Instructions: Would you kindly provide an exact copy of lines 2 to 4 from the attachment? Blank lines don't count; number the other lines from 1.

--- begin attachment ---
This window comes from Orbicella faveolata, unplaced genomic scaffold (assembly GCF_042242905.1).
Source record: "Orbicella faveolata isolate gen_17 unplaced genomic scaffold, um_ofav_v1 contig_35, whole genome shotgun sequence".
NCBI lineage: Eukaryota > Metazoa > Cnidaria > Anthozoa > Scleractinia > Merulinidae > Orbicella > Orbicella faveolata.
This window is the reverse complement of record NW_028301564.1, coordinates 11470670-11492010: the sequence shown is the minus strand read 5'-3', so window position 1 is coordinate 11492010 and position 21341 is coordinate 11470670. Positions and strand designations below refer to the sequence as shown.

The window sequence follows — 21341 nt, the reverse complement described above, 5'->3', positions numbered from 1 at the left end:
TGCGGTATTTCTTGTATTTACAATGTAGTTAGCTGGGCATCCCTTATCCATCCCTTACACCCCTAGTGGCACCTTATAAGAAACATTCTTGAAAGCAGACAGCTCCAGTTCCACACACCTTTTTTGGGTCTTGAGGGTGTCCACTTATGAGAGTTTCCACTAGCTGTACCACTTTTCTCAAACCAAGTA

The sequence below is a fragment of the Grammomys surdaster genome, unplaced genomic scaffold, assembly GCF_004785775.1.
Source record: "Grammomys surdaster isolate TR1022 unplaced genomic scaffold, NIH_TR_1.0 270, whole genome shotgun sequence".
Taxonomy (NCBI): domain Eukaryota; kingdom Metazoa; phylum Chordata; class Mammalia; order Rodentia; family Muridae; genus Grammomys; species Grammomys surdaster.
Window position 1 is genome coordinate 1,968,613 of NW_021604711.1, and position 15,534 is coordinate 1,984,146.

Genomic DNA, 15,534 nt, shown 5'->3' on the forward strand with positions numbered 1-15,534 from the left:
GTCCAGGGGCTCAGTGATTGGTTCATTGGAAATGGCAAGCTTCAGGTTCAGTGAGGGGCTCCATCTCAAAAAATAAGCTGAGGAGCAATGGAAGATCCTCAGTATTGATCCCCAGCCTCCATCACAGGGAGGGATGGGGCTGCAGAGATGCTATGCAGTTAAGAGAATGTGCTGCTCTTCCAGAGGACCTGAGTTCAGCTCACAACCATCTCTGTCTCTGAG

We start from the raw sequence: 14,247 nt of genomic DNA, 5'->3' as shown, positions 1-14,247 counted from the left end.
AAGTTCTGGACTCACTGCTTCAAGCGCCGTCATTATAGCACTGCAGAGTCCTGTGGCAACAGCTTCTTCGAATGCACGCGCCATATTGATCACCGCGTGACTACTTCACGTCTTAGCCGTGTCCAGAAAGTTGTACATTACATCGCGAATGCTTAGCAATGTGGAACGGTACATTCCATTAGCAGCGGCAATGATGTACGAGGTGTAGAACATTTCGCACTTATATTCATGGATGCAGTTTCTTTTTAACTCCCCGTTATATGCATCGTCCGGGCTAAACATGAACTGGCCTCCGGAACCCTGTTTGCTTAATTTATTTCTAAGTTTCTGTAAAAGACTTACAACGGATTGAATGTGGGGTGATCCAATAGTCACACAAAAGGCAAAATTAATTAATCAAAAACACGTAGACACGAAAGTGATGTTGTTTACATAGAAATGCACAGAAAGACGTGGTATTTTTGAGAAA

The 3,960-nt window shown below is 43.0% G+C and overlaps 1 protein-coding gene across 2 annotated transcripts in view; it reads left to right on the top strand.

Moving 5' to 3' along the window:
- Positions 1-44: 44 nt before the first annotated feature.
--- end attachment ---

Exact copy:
Source record: "Orbicella faveolata isolate gen_17 unplaced genomic scaffold, um_ofav_v1 contig_35, whole genome shotgun sequence".
NCBI lineage: Eukaryota > Metazoa > Cnidaria > Anthozoa > Scleractinia > Merulinidae > Orbicella > Orbicella faveolata.
This window is the reverse complement of record NW_028301564.1, coordinates 11470670-11492010: the sequence shown is the minus strand read 5'-3', so window position 1 is coordinate 11492010 and position 21341 is coordinate 11470670. Positions and strand designations below refer to the sequence as shown.